During these dog days of our pandemic summer here in Florida there are times I might feel Dead in the Water, Chock-a-Block or even Lolling in the Doldrums. And then at times I think maybe I should Batten Down the Hatches and Cut and Run!
Sorry about all the nautical terms but I’ve been filing archives and reading some entries in the Captain’s Log Book from the S.S. Mascotte. The Mascotte was a steamship of the Plant System. It was a beautiful streamlined vessel that sailed a twice-weekly route out of Port Tampa with a stop in Key West before then traveling on to Havana, Cuba – back and forth, back and forth.
The ship might have had a tough crew at times. From the 1893 Log Book, Captain James Decker’s entries note contraband and smuggling in crews quarters, mostly tobacco, stowed away on the trip back from Cuba. One trip noted “Bread, Fish + Poltary [sic] of poor quality purchased fish at Key West.” “Poltary [sic] when cooked hard + dry + tough”. Seems like that’s a pretty strong culinary critique from Captain Decker, though perhaps he was just passing along comments from dissatisfied passengers.
Weather was an issue at times too – falling barometers, gale winds, cyclonic disturbances. Shifting sand bars and active tides could make navigating various channels very difficult. I’ve found that between navigating language standards of the time and nautical terminology the logs can be difficult. Capt. Decker mentions using “Rebecca” or traveled “via Rebecca”. At first I thought maybe there was a female crewmember or perhaps it was some kind of early version of a depth finder or navigational instrument. But with help from my pal the Internet, I figured out that out “Rebecca” is the coral shoal with lighthouse just past the Marquesas Keys, which are about twenty miles due west of Key West. Depending on the tides and weather, the route might have to be diverted around “Rebecca Shoals”.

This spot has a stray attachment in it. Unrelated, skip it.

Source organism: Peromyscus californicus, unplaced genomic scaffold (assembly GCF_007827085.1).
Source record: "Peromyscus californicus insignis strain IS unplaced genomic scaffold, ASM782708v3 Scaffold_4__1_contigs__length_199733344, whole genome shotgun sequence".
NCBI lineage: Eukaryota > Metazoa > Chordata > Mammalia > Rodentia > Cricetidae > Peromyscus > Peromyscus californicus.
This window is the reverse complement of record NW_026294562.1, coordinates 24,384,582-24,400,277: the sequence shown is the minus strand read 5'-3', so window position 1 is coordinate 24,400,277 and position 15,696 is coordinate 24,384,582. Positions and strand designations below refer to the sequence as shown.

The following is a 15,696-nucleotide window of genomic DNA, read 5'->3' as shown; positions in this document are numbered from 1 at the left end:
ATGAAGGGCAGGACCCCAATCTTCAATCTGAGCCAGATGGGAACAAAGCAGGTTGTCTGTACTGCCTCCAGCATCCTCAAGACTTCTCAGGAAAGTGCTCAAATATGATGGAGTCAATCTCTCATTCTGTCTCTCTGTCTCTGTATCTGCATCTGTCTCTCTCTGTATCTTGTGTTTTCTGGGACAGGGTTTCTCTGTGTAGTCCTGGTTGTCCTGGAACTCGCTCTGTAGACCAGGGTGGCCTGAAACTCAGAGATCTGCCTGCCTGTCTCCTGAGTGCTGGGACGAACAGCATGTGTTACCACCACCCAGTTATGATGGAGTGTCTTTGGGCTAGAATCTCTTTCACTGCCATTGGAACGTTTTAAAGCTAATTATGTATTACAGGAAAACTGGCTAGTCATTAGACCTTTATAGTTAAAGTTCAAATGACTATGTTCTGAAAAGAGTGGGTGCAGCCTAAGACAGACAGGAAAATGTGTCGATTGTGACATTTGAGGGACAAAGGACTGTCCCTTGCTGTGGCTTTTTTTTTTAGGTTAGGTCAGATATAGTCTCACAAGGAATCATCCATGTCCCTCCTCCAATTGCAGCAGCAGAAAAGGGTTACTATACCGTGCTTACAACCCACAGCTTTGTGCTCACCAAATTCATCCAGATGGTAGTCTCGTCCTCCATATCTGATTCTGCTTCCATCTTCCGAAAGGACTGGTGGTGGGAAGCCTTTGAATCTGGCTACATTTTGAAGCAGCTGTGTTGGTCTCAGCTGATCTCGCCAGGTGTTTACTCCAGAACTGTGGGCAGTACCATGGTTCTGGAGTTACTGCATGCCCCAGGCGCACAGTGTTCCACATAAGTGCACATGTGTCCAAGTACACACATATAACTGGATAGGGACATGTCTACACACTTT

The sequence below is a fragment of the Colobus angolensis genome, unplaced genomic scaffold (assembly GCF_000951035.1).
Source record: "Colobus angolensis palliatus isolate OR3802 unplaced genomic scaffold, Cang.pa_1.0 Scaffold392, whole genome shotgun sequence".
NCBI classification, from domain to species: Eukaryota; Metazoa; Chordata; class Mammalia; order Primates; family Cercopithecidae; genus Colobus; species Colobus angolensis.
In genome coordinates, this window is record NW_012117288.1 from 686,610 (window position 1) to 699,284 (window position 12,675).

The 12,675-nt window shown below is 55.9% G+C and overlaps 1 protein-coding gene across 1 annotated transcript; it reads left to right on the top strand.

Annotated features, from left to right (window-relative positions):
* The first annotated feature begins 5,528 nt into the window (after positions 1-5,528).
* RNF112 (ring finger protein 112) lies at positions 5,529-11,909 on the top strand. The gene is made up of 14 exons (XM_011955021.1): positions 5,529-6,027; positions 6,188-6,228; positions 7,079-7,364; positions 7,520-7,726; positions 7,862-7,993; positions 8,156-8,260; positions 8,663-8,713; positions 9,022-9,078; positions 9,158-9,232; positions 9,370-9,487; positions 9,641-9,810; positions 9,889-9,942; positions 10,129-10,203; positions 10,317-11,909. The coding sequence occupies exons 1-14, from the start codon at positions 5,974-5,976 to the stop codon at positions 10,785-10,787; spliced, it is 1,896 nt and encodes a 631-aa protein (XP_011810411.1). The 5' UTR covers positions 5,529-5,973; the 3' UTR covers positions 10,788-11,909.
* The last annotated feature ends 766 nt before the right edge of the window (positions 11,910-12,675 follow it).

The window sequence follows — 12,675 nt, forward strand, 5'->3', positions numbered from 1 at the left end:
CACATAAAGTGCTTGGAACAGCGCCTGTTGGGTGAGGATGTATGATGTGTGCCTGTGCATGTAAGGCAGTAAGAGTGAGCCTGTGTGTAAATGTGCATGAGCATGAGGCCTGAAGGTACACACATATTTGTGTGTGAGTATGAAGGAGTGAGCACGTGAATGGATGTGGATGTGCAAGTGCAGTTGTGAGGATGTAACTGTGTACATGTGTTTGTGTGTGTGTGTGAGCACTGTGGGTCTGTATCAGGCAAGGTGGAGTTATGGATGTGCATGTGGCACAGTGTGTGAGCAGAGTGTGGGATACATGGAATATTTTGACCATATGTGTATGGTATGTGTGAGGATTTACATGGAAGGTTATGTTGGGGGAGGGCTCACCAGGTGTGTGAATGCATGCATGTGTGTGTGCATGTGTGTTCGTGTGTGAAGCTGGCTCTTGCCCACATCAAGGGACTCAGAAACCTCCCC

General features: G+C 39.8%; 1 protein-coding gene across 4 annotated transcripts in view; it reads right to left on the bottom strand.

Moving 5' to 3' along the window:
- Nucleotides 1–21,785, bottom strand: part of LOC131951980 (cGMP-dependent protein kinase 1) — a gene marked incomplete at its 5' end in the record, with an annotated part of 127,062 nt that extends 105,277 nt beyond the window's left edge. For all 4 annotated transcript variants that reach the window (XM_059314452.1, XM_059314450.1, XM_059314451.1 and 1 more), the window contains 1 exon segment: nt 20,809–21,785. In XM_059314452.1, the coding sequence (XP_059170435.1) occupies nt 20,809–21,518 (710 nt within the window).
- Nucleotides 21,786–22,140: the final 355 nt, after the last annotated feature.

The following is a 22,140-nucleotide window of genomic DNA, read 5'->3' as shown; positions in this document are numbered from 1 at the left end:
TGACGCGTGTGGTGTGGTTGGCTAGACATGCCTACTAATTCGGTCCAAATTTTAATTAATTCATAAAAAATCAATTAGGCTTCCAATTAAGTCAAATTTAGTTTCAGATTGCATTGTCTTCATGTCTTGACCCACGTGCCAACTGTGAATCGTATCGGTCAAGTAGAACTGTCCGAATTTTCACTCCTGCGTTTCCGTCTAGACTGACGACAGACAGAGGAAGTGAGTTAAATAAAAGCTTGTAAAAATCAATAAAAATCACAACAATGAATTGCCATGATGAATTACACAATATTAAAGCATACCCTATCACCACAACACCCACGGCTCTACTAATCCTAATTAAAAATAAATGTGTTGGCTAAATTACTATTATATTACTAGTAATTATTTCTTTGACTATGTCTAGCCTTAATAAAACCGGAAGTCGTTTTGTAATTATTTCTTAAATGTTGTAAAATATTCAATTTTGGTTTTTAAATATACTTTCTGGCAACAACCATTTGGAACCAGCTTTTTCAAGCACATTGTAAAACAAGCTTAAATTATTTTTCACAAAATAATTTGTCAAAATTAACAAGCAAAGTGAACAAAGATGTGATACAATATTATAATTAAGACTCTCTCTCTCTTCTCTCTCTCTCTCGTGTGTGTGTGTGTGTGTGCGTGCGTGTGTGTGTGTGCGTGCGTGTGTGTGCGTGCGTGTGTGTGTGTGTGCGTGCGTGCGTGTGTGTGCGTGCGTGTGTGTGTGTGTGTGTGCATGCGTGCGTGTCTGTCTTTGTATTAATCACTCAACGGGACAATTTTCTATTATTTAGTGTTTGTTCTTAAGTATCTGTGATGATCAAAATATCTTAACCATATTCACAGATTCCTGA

It all sounds rather exciting, but mostly it was routine, fine weather, calm seas, back and forth, back and forth, though it seems they had their fun, too. The Mascotte’s sister ship was the Olivette. I love it when the entries say they blew their whistles at each other while passing on their respective voyages. The log entry shown here is about decorating the ship with all her bunting to commemorate its 600th voyage.
Thank you Captain Decker for this week’s distraction. Let’s hope going forward that we all can have a Clean Slate with Smooth Sailing, plenty of Fair Winds and a Following Sea.
I for one am ready to Splice the Mainbrace – hope you are too.
Oh by the way, an artist’s rendition of the S.S. Mascotte graces the official seal for the City of Tampa. Another interpretation of the Mascotte can be seen on manhole covers throughout the city.